We present "Cross-Camera Convolutional Color Constancy" (C5), a learning-based method, trained on images from multiple cameras, that accurately estimates a scene's illuminant color from raw images captured by a new camera previously unseen during training.
The light stage has been widely used in computer graphics for the past two decades, primarily to enable the relighting of human faces.
1 code implementation • 9 Aug 2020 • Xiuming Zhang, Sean Fanello, Yun-Ta Tsai, Tiancheng Sun, Tianfan Xue, Rohit Pandey, Sergio Orts-Escolano, Philip Davidson, Christoph Rhemann, Paul Debevec, Jonathan T. Barron, Ravi Ramamoorthi, William T. Freeman
In particular, we show how to fuse previously seen observations of illuminants and views to synthesize a new image of the same scene under a desired lighting condition from a chosen viewpoint.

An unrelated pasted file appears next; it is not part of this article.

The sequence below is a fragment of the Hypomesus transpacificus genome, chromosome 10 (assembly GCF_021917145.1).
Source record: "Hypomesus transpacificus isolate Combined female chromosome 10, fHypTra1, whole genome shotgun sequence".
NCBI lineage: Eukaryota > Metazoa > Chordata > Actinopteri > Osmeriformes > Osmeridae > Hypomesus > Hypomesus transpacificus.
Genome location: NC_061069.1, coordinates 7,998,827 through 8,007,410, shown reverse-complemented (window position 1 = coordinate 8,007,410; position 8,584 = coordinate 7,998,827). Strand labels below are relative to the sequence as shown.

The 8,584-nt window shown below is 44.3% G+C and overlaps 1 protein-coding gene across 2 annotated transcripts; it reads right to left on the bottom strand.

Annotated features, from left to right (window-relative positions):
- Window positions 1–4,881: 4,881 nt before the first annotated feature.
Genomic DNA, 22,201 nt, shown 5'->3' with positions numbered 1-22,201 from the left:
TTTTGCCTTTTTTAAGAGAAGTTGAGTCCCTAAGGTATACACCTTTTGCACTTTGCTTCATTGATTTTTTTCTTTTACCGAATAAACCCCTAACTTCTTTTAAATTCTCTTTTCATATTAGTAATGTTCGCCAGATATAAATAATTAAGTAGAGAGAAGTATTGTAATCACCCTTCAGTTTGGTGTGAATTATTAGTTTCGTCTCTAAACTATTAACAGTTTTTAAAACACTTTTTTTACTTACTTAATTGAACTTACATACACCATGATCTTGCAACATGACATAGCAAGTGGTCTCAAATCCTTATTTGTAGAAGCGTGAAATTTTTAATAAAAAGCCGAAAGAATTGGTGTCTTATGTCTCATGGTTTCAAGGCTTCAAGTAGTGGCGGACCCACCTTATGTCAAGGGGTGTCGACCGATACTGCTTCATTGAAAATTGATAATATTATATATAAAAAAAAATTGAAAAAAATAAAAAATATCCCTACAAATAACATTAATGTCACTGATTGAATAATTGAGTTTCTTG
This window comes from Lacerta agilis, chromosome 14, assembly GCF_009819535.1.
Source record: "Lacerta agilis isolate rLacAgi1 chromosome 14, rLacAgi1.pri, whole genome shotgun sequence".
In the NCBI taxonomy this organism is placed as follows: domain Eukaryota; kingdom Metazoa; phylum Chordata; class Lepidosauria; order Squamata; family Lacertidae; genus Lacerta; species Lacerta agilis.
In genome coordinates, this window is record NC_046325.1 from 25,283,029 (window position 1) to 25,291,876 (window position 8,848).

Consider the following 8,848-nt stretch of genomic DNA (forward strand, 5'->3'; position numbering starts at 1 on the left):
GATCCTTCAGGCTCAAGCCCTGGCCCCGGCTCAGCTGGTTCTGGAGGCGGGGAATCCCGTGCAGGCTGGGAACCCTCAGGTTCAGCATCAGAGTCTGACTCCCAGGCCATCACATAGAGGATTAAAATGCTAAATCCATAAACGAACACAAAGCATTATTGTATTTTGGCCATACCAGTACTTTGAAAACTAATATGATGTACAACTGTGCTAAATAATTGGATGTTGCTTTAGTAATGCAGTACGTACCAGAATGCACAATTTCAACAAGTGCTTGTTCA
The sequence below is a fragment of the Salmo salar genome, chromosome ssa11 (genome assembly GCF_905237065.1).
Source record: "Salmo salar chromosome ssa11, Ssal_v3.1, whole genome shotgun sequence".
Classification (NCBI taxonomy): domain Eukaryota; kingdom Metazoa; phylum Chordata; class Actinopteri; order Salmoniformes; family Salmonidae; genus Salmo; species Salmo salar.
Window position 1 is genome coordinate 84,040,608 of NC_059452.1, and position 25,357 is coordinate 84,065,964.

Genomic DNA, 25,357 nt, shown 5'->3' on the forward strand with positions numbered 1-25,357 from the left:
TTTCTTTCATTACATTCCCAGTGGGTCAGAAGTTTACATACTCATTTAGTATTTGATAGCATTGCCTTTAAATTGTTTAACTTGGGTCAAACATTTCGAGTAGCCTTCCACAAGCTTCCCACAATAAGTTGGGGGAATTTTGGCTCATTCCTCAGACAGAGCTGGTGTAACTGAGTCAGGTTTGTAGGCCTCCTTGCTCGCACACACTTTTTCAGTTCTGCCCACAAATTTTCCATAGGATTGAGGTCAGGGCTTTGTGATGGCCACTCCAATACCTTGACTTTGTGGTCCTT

The sky is a major component of the appearance of a photograph, and its color and tone can strongly influence the mood of a picture.
We propose a way to explicitly encode facial symmetry and show that our dataset and training procedure enable the model to generalize to images taken in the wild.
no code implementations • 24 Oct 2019 • Orly Liba, Kiran Murthy, Yun-Ta Tsai, Tim Brooks, Tianfan Xue, Nikhil Karnad, Qiurui He, Jonathan T. Barron, Dillon Sharlet, Ryan Geiss, Samuel W. Hasinoff, Yael Pritch, Marc Levoy
Aside from the physical limits imposed by read noise and photon shot noise, these cameras are typically handheld, have small apertures and sensors, use mass-produced analog electronics that cannot easily be cooled, and are commonly used to photograph subjects that move, like children and pets.
Lighting plays a central role in conveying the essence and depth of the subject in a portrait photograph.